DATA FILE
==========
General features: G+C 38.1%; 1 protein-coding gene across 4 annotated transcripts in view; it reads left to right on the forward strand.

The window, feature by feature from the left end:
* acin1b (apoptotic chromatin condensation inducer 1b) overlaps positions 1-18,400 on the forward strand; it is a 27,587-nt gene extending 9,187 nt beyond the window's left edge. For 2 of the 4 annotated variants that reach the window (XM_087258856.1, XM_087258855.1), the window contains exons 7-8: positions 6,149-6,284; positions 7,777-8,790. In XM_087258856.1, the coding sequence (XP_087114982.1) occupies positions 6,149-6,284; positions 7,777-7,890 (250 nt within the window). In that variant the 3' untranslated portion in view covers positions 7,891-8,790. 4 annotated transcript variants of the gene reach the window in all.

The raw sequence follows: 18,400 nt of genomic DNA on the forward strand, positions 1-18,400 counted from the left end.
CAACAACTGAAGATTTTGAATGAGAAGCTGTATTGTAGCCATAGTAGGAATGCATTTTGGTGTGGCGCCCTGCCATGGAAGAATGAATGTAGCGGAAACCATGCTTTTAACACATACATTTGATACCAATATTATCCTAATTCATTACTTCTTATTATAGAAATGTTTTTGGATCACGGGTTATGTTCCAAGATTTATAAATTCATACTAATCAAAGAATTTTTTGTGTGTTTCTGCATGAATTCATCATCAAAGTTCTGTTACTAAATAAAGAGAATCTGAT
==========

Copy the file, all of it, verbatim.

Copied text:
General features: G+C 38.1%; 1 protein-coding gene across 4 annotated transcripts in view; it reads left to right on the forward strand.

The window, feature by feature from the left end:
* acin1b (apoptotic chromatin condensation inducer 1b) overlaps positions 1-18,400 on the forward strand; it is a 27,587-nt gene extending 9,187 nt beyond the window's left edge. For 2 of the 4 annotated variants that reach the window (XM_087258856.1, XM_087258855.1), the window contains exons 7-8: positions 6,149-6,284; positions 7,777-8,790. In XM_087258856.1, the coding sequence (XP_087114982.1) occupies positions 6,149-6,284; positions 7,777-7,890 (250 nt within the window). In that variant the 3' untranslated portion in view covers positions 7,891-8,790. 4 annotated transcript variants of the gene reach the window in all.

The raw sequence follows: 18,400 nt of genomic DNA on the forward strand, positions 1-18,400 counted from the left end.
CAACAACTGAAGATTTTGAATGAGAAGCTGTATTGTAGCCATAGTAGGAATGCATTTTGGTGTGGCGCCCTGCCATGGAAGAATGAATGTAGCGGAAACCATGCTTTTAACACATACATTTGATACCAATATTATCCTAATTCATTACTTCTTATTATAGAAATGTTTTTGGATCACGGGTTATGTTCCAAGATTTATAAATTCATACTAATCAAAGAATTTTTTGTGTGTTTCTGCATGAATTCATCATCAAAGTTCTGTTACTAAATAAAGAGAATCTGAT